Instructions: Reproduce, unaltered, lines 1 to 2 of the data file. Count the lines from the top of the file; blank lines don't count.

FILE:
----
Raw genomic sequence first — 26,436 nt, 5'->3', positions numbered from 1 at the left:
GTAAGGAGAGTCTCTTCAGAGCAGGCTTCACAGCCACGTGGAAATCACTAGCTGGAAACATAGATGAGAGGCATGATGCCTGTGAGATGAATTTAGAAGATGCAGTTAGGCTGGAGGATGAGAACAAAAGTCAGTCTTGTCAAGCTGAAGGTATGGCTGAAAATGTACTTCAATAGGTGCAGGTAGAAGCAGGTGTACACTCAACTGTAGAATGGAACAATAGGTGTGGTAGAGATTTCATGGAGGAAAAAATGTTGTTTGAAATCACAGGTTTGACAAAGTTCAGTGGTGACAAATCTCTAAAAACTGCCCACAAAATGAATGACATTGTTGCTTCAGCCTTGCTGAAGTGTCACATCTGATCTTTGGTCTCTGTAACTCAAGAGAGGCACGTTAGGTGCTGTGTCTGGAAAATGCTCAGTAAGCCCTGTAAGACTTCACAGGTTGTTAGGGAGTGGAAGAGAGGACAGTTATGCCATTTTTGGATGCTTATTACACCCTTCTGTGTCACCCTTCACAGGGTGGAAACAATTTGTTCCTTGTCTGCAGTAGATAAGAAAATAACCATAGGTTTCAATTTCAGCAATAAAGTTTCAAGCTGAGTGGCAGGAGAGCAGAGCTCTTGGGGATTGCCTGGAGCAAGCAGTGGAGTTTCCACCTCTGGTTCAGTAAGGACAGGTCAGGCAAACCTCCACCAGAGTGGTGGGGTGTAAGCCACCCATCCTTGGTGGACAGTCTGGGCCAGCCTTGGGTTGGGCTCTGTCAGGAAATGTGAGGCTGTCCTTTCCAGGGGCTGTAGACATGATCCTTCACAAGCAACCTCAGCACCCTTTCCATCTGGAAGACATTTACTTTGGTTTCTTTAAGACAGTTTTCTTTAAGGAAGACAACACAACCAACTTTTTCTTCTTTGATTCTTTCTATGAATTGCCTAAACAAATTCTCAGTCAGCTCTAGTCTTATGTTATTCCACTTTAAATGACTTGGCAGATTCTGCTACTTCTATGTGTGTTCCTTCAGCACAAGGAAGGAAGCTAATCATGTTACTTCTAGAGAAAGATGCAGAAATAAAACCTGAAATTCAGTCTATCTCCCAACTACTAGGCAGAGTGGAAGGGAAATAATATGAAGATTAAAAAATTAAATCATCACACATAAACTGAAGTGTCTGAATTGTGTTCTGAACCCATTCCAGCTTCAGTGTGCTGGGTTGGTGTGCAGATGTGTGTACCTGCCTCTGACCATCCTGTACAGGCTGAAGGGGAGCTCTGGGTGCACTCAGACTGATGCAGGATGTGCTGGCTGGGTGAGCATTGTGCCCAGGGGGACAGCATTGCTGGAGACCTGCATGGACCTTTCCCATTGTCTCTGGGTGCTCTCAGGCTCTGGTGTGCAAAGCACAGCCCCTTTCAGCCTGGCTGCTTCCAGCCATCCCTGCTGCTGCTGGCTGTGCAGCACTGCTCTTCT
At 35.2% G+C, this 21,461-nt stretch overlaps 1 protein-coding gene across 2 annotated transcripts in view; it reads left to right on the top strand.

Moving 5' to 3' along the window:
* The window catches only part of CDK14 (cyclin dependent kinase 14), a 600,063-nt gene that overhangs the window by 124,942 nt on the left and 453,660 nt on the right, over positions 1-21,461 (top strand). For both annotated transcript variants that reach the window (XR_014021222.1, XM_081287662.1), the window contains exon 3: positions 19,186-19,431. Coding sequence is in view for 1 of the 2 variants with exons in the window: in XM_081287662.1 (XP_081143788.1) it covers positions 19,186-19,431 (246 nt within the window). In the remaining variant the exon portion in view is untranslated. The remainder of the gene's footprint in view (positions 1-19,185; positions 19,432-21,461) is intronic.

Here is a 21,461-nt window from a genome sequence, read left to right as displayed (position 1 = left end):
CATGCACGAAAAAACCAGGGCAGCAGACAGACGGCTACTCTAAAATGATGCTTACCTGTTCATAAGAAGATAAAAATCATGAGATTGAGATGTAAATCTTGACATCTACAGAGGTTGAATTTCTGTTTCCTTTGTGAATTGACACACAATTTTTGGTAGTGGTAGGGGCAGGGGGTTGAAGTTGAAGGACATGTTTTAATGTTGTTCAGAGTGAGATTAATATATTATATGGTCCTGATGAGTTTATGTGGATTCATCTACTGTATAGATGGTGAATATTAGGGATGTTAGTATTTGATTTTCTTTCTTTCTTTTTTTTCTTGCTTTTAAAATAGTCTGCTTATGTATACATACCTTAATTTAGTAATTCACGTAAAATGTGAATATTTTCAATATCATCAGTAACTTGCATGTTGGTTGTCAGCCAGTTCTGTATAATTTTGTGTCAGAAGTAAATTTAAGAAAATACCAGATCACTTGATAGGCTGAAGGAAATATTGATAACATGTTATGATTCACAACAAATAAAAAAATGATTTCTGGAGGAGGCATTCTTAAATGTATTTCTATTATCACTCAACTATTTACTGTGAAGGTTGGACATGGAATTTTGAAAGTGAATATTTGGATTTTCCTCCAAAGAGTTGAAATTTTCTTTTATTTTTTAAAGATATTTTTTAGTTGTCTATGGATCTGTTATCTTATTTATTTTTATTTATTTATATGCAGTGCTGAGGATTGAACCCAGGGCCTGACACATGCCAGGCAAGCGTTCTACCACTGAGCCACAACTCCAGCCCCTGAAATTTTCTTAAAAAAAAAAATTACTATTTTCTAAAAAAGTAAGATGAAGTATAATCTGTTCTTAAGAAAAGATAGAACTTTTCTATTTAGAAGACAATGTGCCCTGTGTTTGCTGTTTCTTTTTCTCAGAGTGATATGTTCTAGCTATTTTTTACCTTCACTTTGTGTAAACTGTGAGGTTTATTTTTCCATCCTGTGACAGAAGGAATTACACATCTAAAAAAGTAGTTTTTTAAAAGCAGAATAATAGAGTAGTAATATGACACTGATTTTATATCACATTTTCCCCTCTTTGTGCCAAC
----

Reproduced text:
Raw genomic sequence first — 26,436 nt, 5'->3', positions numbered from 1 at the left:
GTAAGGAGAGTCTCTTCAGAGCAGGCTTCACAGCCACGTGGAAATCACTAGCTGGAAACATAGATGAGAGGCATGATGCCTGTGAGATGAATTTAGAAGATGCAGTTAGGCTGGAGGATGAGAACAAAAGTCAGTCTTGTCAAGCTGAAGGTATGGCTGAAAATGTACTTCAATAGGTGCAGGTAGAAGCAGGTGTACACTCAACTGTAGAATGGAACAATAGGTGTGGTAGAGATTTCATGGAGGAAAAAATGTTGTTTGAAATCACAGGTTTGACAAAGTTCAGTGGTGACAAATCTCTAAAAACTGCCCACAAAATGAATGACATTGTTGCTTCAGCCTTGCTGAAGTGTCACATCTGATCTTTGGTCTCTGTAACTCAAGAGAGGCACGTTAGGTGCTGTGTCTGGAAAATGCTCAGTAAGCCCTGTAAGACTTCACAGGTTGTTAGGGAGTGGAAGAGAGGACAGTTATGCCATTTTTGGATGCTTATTACACCCTTCTGTGTCACCCTTCACAGGGTGGAAACAATTTGTTCCTTGTCTGCAGTAGATAAGAAAATAACCATAGGTTTCAATTTCAGCAATAAAGTTTCAAGCTGAGTGGCAGGAGAGCAGAGCTCTTGGGGATTGCCTGGAGCAAGCAGTGGAGTTTCCACCTCTGGTTCAGTAAGGACAGGTCAGGCAAACCTCCACCAGAGTGGTGGGGTGTAAGCCACCCATCCTTGGTGGACAGTCTGGGCCAGCCTTGGGTTGGGCTCTGTCAGGAAATGTGAGGCTGTCCTTTCCAGGGGCTGTAGACATGATCCTTCACAAGCAACCTCAGCACCCTTTCCATCTGGAAGACATTTACTTTGGTTTCTTTAAGACAGTTTTCTTTAAGGAAGACAACACAACCAACTTTTTCTTCTTTGATTCTTTCTATGAATTGCCTAAACAAATTCTCAGTCAGCTCTAGTCTTATGTTATTCCACTTTAAATGACTTGGCAGATTCTGCTACTTCTATGTGTGTTCCTTCAGCACAAGGAAGGAAGCTAATCATGTTACTTCTAGAGAAAGATGCAGAAATAAAACCTGAAATTCAGTCTATCTCCCAACTACTAGGCAGAGTGGAAGGGAAATAATATGAAGATTAAAAAATTAAATCATCACACATAAACTGAAGTGTCTGAATTGTGTTCTGAACCCATTCCAGCTTCAGTGTGCTGGGTTGGTGTGCAGATGTGTGTACCTGCCTCTGACCATCCTGTACAGGCTGAAGGGGAGCTCTGGGTGCACTCAGACTGATGCAGGATGTGCTGGCTGGGTGAGCATTGTGCCCAGGGGGACAGCATTGCTGGAGACCTGCATGGACCTTTCCCATTGTCTCTGGGTGCTCTCAGGCTCTGGTGTGCAAAGCACAGCCCCTTTCAGCCTGGCTGCTTCCAGCCATCCCTGCTGCTGCTGGCTGTGCAGCACTGCTCTTCT